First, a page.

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The Innovator: How Jlin Is Altering Dance Music’s DNA

The Indiana electronic musician on how she’s engineering the sound of the future

Rising electronic composer Jlin discusses why her work can't be contained by footwork, or any other genre. Photo: Madhumita Nandi

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f you’re ever feeling bored with new music, like you’ve heard it all before, don’t give up ”“ just hit play on a Jlin track. The 30-year-old Gary, Indiana, electronic musician is evolving faster than the world can keep up. A few years ago, she was a rising star associated with footwork, a high-tempo house variant born in Chicago clubs. Then, with her second LP, 2017’s wildly innovative Black Origami, she pummeled apart the very idea of dance music and found weird beauty in the shards. And on her next project ”“ an original score for British choreographer Wayne McGregor’s group-performance piece Autobiography, due to be released as Jlin’s third album this fall ”“ she backflips from there into ambient psychedelic space and beyond.

“I’m not a footwork artist,” says Jlin, who’s known offstage as Jerrilynn Patton. “If you listen to this ballet and you can’t figure that out, I question your credibility.”

She’s an early riser, as she explains over a 9 a.m. granola breakfast at New York’s Ace Hotel, 12 hours before a performance at a mini-festival in a Times Square multiplex. In her red-and-yellow Cleveland Cavaliers hat and hoodie, matching red sweatpants and Timberland boots, she has a relaxed, unflashy look, aside from a sleek black-and-gold Tissot wristwatch that she picked up on tour in Krakow, Poland last fall. “I had just finished my ballet, and I was leaving to go to Amsterdam,” she says. “So I treated myself. It was expensive!”

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When she started work last on the music for Autobiography ”“ in which McGregor’s company of toned dancers writhe, tangle and jab in patterns inspired by the choreographer’s recently sequenced genome ”“ Jlin felt lost. “Sometimes you have a mental block at the worst possible time,” she says. She went vegan in an effort to detox her body and mind, and found her way to 13 tracks that range from eerie minimalism to lurid celebration. “I was pulling from all directions,” she says. “There are pieces in there that don’t even sound like me.”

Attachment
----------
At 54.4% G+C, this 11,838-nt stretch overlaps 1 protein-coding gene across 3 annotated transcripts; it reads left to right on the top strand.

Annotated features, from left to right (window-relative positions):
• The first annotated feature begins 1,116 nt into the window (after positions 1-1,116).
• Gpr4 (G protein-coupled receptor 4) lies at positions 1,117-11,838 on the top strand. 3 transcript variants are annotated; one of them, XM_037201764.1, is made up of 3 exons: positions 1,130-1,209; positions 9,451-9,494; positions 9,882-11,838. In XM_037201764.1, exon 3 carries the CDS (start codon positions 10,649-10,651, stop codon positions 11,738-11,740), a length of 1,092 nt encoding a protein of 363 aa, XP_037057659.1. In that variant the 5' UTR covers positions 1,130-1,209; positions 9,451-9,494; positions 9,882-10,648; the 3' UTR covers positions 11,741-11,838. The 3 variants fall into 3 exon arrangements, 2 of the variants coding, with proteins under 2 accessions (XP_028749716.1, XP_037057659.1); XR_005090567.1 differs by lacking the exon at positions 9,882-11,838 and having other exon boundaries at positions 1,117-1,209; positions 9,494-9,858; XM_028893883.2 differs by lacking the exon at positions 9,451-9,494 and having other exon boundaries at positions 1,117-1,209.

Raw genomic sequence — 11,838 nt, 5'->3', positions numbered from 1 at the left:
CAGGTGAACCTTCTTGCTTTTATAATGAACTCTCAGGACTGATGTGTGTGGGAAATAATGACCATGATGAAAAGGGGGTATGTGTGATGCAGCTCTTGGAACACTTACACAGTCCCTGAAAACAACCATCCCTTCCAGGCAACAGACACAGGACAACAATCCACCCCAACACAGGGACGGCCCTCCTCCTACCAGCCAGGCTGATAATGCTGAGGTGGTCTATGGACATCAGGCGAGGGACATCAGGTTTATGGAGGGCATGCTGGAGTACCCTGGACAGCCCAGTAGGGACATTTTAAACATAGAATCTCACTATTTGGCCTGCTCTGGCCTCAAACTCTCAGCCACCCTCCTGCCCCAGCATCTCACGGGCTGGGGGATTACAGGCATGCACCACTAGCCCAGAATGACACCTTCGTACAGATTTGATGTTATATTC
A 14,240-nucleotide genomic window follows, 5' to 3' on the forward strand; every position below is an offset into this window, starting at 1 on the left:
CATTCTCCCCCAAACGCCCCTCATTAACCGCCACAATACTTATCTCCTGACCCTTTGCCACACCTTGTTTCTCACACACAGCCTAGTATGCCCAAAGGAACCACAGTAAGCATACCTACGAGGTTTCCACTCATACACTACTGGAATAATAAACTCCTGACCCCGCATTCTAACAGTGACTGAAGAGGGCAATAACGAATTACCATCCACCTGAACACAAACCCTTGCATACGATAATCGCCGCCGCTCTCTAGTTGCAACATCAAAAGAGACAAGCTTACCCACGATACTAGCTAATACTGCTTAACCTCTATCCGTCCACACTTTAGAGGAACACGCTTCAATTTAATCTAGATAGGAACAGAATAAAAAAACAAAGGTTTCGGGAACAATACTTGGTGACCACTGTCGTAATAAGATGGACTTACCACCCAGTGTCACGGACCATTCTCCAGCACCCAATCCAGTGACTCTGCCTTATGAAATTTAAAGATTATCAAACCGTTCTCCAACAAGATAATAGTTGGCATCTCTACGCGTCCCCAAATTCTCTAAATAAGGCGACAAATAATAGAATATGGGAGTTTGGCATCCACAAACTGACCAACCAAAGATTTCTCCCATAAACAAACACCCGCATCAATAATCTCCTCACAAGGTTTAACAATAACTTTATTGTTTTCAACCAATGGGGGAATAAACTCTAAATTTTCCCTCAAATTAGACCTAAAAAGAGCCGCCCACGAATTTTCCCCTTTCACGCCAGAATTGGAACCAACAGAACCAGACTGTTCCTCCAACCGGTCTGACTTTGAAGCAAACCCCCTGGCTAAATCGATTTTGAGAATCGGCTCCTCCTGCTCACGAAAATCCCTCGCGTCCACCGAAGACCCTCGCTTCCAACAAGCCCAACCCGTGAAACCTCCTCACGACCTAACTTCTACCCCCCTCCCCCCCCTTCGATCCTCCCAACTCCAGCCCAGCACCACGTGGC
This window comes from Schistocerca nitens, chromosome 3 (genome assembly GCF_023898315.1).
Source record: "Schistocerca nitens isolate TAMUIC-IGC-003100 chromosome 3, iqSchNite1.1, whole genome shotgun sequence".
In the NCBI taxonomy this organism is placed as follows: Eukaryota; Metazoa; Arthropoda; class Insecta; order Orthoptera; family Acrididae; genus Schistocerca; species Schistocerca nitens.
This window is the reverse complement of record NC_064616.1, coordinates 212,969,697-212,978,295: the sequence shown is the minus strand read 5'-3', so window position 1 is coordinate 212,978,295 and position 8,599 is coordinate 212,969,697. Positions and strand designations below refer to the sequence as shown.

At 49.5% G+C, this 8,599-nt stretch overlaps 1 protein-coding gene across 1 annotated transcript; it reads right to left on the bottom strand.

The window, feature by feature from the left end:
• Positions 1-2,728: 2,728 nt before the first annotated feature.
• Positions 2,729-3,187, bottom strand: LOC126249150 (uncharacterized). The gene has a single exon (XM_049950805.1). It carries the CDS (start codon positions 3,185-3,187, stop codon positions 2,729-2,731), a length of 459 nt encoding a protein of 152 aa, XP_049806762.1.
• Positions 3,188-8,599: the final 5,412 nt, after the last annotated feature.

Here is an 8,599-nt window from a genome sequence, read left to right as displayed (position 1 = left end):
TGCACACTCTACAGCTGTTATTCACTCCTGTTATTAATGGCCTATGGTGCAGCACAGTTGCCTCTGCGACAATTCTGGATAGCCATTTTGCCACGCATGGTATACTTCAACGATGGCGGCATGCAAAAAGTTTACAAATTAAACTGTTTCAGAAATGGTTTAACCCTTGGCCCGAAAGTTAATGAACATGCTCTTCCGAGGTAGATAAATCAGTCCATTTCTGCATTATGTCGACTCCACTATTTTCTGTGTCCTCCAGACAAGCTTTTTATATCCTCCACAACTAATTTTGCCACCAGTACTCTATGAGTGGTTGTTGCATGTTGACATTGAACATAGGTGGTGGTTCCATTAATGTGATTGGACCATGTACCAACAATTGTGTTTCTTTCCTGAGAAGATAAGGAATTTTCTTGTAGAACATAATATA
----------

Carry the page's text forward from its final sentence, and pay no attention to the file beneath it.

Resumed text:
The score peaks with a claustrophobic collage called “The Abyss of Doubt,” where sampled shrieks and synth stabs do battle with ominous dialogue from the 1976 film Carrie (“They’re all gonna laugh at you!”). It comes across as a funhouse-mirror reflection of her experience as a verbally bullied high school student. Back then, she turned to math as an escape; she loved the way AP Calculus taught her to think backwards and forwards at once. “That’s the way I create my music now,” she says. “I have all the answers ”“ now what is the question?”

Jlin says she’s tired of the assumptions that some people make when they learn she’s from Gary: “People have this cliché, stereotypical thought that you grew up in the hood and you make it out. My life wasn’t like that. Actually, my life was very sheltered.” Her mother, who worked in upper management at Nabisco when Jlin was younger, remains one of her closest confidants. She was there when Jlin provided a live score for the London premiere of Autobiography last October. “She was proud,” Jlin says. “I went to my dressing room, and on the door it said, ‘Composer: Jerrilynn Patton.’ Like, Oh, my god. It’s real.

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Before she makes another solo album, she says, she’d like to catch up with Karen Lee, her favorite math teacher from high school: “When I have the time, I’m going to ask her to retrain my brain.” First, though, she needs to finish her next prestigious composing gig ”“ a commission from the avant-classical Kronos Quartet ”“ and make a few last tweaks to the bonus tracks for the McGregor score.

As she’s finishing her granola, her phone rings. “Thank you, Mom,” she says. “I will.” She hangs up and smiles: “She was calling to tell me to knock ’em dead tonight.”

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